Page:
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Article
October 12, 1994

Living in the Shadow of Death: Tuberculosis and the Social Experience of Illness in American History

Author Affiliations

PSL Center for Health Sciences Education Denver, Colo

 

by Sheila M. Rothman, 319 pp, $25, ISBN 0-465-03002-5, New York, NY, BasicBooks Inc, 1994.

JAMA. 1994;272(14):1143. doi:10.1001/jama.1994.03520140073042

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Abstract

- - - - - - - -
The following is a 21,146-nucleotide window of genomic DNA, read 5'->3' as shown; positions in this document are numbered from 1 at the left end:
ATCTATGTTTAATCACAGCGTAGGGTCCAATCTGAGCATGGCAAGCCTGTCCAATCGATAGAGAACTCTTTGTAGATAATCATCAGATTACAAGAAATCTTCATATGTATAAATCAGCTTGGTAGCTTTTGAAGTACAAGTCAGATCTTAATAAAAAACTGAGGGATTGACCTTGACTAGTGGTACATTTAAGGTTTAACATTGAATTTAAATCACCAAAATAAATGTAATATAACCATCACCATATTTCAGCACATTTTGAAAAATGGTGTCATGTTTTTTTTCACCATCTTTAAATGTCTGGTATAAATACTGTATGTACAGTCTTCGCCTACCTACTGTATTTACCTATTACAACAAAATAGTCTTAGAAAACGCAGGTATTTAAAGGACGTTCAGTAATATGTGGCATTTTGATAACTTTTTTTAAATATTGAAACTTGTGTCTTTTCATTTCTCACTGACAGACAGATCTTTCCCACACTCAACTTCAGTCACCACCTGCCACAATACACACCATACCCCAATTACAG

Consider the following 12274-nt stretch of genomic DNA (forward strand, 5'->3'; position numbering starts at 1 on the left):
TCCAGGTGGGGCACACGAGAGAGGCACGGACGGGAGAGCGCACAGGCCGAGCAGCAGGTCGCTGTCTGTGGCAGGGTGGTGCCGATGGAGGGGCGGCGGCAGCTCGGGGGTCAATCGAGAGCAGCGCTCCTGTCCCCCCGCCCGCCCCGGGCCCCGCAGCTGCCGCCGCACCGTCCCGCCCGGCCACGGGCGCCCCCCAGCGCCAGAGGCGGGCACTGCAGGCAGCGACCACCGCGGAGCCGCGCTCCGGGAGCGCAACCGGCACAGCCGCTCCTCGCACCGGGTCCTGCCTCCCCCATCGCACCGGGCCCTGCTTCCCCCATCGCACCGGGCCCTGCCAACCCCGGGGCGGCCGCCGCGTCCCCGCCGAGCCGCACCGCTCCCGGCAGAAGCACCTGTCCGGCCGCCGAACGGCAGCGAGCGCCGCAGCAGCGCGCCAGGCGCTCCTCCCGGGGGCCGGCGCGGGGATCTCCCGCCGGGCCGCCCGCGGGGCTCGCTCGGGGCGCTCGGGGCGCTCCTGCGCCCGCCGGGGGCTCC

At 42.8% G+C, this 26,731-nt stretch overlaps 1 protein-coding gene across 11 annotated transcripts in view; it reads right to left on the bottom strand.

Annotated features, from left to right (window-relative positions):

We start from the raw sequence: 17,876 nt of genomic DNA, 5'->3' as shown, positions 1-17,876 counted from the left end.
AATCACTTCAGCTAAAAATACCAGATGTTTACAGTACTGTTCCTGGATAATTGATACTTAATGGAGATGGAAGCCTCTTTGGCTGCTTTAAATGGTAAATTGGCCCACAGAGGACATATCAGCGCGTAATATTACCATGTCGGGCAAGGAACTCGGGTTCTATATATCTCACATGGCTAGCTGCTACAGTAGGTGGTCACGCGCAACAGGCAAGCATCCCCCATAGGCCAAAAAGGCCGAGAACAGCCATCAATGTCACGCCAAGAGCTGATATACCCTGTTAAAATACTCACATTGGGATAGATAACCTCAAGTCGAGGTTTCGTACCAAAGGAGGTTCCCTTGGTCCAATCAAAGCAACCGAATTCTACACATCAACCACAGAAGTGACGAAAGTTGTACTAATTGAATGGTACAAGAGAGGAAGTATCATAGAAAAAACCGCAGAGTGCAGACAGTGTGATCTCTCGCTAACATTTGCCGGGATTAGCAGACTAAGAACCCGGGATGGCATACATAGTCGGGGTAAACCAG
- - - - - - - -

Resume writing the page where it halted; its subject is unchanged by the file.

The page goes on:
Now that tuberculosis is returning with a new vengeance, the public and professionals alike have a heightened interest in this fascinating disease. Tuberculosis has plagued mankind since the Paleolithic (Old Stone Age) period. It was present mostly in animals, with only sporadic human infections. The domestication of cattle in the 18th century would crowd them together, and the fact that people commonly lived above animal quarters to benefit from the heat led to 18th-century epidemics in Europe. A human mutant variant can be traced to that time. Tuberculosis was dubbed "the captain of all these men of death" by John Bunyan in 1680. It was another 200 years before knowledge of the infectiousness of tuberculosis was established by the momentous demonstration by Robert Koch in 1882 that it was a bacterial infection. In the prebacteriologic era, tuberculosis had been considered an inheritable disease, since it was found in many family

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